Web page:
Actually, the vamp might be the only one I can think of. You'll know the vamp if you've seen Johnny Cash biopic Walk the Line: at the start of the movie, Cash's band get up on stage and begin playing the intro to 'Cocaine Blues' as the man himself (played by Joaquin Phoenix) ruminates in a backroom and meaningfully plays with a circular saw. This is a vamp. Obviously, it's a pretty long one as the film opens in media res with the vamp and cuts away to the life story before Phoenix emerges on stage (we finally see this happen about an hour and a half in; it's pretty cool.) Anyway, in less extreme cases- and in the one I've just outlined, the vamp is being used with a high degree of narratival self-consciousness anyway- the technique is just a way of building tension before the centrepiece of the performance comes on stage. The Fall do good vamps, playing for four of five (or twenty-five, on a bad day) minutes before Mark E. Smith appears to harangue the audience.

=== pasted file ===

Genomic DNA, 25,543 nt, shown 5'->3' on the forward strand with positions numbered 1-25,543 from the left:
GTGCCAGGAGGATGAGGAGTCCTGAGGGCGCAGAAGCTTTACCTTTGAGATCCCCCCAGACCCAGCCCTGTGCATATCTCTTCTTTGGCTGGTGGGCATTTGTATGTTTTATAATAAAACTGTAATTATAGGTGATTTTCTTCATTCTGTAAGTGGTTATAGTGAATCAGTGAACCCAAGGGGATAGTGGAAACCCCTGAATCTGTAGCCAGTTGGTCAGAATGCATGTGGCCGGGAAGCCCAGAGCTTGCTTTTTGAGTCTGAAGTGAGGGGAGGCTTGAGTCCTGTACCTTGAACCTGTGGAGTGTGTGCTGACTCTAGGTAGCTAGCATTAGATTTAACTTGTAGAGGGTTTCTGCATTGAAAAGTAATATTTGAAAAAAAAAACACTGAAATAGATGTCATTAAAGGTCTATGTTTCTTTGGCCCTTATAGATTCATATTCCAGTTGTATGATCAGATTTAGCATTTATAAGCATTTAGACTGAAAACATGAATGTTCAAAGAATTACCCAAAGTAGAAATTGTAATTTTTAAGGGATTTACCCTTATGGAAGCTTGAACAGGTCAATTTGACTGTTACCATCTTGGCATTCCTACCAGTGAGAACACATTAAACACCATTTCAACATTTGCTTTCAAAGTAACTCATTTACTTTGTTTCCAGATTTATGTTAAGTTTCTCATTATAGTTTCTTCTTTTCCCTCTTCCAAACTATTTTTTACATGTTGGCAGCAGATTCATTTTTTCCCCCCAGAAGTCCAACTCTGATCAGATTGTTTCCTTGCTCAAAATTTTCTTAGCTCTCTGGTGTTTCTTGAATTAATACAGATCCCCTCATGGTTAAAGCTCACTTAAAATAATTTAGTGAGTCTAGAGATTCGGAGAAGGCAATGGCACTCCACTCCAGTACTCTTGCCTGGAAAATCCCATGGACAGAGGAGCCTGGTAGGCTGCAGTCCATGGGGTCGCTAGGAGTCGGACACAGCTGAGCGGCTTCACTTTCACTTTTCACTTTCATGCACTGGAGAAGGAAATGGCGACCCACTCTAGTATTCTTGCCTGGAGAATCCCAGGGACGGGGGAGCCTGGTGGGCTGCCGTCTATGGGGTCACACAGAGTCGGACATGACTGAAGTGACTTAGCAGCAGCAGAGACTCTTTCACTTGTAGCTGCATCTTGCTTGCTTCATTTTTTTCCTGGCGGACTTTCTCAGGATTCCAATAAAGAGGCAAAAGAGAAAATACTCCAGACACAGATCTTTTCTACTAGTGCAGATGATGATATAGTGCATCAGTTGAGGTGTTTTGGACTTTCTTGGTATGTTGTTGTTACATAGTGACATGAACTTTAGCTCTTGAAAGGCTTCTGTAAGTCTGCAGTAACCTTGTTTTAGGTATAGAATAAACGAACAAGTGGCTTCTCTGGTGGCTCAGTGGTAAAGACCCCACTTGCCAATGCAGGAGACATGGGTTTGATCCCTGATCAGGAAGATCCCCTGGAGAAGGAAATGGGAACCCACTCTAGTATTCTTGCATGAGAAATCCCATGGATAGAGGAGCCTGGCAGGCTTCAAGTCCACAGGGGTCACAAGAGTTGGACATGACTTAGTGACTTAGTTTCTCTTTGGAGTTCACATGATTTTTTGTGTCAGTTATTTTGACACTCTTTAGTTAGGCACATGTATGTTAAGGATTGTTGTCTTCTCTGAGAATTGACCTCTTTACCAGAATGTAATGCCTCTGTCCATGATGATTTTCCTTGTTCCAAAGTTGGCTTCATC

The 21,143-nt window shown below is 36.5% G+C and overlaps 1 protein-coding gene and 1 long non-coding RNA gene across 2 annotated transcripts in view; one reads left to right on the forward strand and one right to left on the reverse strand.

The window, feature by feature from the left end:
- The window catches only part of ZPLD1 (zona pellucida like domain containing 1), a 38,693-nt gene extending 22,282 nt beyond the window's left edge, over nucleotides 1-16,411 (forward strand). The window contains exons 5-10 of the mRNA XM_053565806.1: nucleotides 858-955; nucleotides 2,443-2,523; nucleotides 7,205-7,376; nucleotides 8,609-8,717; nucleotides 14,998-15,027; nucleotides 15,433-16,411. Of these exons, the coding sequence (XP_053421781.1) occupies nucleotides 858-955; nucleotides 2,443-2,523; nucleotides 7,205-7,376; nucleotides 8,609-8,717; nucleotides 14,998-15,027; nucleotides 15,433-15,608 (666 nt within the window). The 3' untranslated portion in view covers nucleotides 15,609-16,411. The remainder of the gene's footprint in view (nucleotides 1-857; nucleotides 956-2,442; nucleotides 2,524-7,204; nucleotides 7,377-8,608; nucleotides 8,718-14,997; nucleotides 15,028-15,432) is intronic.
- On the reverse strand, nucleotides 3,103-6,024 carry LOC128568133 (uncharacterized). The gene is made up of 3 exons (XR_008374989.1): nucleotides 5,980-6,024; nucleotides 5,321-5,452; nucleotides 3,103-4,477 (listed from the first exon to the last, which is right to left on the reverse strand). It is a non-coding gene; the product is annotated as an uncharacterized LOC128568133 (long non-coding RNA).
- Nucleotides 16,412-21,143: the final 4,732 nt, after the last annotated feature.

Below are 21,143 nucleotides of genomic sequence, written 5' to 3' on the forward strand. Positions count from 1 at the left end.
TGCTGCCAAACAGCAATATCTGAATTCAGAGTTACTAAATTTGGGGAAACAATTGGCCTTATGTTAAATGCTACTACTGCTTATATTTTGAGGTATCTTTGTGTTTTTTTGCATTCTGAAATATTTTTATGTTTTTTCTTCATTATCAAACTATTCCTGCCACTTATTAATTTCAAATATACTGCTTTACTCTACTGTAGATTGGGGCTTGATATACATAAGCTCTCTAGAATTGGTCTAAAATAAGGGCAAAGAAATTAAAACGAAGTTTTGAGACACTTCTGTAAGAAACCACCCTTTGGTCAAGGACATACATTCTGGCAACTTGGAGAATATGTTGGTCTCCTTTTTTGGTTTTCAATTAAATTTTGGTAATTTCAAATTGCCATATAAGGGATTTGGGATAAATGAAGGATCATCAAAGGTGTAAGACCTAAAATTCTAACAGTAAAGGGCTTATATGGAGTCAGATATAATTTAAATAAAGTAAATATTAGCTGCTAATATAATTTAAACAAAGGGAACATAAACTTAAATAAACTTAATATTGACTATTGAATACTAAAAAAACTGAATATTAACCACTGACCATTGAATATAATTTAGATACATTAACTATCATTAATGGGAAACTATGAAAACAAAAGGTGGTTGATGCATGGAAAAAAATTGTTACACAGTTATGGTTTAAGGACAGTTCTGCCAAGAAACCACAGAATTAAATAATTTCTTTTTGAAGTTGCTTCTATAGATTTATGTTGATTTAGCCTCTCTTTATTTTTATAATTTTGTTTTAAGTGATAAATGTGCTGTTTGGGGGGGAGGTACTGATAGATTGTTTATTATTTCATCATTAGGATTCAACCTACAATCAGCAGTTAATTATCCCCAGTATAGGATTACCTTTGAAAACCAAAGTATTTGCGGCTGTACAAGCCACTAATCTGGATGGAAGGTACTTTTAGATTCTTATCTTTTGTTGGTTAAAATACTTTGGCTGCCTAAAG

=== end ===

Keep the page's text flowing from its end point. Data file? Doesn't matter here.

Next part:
Anyway, it's a slightly harder concept to apply to written fiction. In film, there are a number of good ones. Of course, we all know from the promotional materials that, at some stage in Batman Begins, Christian Bale will become the caped crusader himself. That doesn't stop it being exciting when he's revealed in all his rubbery glory. You get it in the pre-credit sequences in Bond films too - You Only Live Twice is a prime example. In terms of words on the page, the best example I can think of right now is 'The Adventure of the Empty House', which is the Sherlock Holmes story in which the missing-presumed-dead hero does not unmask himself to Watson until halfway through the story.
Anyway, I'm trying to collect literary vamps. Let me know if you can think of any good ones.